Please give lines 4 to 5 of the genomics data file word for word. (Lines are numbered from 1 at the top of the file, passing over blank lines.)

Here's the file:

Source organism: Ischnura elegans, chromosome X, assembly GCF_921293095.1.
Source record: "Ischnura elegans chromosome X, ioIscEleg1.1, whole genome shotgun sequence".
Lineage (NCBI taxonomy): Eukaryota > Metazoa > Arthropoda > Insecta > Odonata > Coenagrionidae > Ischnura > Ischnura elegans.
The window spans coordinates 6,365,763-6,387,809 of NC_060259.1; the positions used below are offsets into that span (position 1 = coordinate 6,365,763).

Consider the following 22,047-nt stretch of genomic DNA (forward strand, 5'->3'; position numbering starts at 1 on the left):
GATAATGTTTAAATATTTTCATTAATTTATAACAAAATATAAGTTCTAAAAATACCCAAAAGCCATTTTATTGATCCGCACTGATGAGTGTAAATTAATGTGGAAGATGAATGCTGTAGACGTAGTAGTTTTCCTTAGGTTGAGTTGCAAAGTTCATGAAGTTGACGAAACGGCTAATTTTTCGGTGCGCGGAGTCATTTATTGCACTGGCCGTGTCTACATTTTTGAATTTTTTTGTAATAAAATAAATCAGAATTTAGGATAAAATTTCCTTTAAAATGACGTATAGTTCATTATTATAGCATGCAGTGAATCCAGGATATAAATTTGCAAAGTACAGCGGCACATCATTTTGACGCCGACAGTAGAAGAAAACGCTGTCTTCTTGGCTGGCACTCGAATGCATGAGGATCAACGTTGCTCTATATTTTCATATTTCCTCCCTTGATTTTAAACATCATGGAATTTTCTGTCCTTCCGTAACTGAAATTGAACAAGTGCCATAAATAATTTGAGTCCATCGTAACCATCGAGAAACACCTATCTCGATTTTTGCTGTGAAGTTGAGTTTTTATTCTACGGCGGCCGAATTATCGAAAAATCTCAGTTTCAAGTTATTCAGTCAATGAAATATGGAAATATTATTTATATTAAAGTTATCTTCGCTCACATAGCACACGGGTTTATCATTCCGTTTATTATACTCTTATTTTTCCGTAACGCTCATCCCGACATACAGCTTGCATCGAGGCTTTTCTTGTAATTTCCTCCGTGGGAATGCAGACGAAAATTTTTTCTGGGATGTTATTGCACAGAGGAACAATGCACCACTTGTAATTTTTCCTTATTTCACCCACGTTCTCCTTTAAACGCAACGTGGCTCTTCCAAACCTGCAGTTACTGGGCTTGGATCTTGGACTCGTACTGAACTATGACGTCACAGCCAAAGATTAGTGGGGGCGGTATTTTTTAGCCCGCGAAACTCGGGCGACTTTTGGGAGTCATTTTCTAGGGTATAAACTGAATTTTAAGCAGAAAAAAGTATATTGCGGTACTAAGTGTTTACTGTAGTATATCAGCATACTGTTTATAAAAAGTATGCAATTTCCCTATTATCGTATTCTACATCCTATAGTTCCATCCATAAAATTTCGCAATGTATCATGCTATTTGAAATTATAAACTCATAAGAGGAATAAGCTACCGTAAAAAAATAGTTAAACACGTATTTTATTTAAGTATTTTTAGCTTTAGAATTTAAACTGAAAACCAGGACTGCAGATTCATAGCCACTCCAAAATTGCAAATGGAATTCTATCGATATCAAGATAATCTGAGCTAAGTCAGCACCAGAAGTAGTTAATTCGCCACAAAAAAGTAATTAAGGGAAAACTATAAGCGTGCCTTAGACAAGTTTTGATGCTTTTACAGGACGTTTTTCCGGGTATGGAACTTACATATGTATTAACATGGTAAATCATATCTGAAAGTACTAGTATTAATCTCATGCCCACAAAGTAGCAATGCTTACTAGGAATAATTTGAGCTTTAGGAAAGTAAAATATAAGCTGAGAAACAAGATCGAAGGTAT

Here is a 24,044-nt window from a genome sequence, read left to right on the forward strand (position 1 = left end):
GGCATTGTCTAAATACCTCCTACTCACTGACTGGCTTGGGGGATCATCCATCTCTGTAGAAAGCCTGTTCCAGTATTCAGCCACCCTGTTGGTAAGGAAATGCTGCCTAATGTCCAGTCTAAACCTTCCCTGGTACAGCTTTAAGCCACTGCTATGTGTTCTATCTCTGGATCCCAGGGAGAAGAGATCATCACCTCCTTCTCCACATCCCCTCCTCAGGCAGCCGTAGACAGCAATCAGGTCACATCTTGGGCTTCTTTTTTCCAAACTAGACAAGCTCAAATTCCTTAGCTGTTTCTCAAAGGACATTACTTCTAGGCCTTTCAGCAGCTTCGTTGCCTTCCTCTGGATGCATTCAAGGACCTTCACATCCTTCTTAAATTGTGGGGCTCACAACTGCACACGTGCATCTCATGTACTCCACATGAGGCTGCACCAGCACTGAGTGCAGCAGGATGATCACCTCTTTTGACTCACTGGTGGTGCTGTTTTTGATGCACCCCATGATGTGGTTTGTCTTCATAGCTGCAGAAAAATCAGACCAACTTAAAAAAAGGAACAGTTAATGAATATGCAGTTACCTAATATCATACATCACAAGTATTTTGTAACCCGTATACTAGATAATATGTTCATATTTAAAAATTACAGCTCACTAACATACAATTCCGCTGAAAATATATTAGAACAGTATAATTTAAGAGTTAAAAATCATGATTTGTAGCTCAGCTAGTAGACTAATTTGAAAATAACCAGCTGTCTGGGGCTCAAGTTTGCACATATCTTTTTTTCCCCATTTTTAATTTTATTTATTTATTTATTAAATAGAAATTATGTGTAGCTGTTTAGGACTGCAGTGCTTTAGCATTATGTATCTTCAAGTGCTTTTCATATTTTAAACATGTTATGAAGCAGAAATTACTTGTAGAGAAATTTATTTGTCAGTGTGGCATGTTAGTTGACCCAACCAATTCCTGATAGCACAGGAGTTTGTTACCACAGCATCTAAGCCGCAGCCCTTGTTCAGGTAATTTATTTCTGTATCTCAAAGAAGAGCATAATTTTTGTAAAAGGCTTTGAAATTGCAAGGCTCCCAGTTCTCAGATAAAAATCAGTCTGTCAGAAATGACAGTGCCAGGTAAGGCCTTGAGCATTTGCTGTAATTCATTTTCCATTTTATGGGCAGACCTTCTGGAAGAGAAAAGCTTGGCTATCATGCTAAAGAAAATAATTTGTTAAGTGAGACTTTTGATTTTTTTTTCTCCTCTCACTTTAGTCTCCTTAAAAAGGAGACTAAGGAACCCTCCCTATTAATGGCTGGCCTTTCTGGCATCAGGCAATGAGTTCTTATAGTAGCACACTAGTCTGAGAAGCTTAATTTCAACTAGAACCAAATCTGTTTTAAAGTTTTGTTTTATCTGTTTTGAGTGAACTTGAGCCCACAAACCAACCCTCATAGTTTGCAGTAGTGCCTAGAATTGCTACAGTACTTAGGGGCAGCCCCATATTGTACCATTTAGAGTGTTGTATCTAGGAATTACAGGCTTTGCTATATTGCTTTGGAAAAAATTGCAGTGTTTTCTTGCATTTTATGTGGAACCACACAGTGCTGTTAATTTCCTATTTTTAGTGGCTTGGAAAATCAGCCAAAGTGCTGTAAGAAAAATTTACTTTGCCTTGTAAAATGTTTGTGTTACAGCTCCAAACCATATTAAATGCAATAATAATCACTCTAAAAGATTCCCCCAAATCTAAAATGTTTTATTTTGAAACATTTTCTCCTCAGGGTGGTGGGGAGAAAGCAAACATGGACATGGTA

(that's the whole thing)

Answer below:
The window spans coordinates 6,365,763-6,387,809 of NC_060259.1; the positions used below are offsets into that span (position 1 = coordinate 6,365,763).

Consider the following 22,047-nt stretch of genomic DNA (forward strand, 5'->3'; position numbering starts at 1 on the left):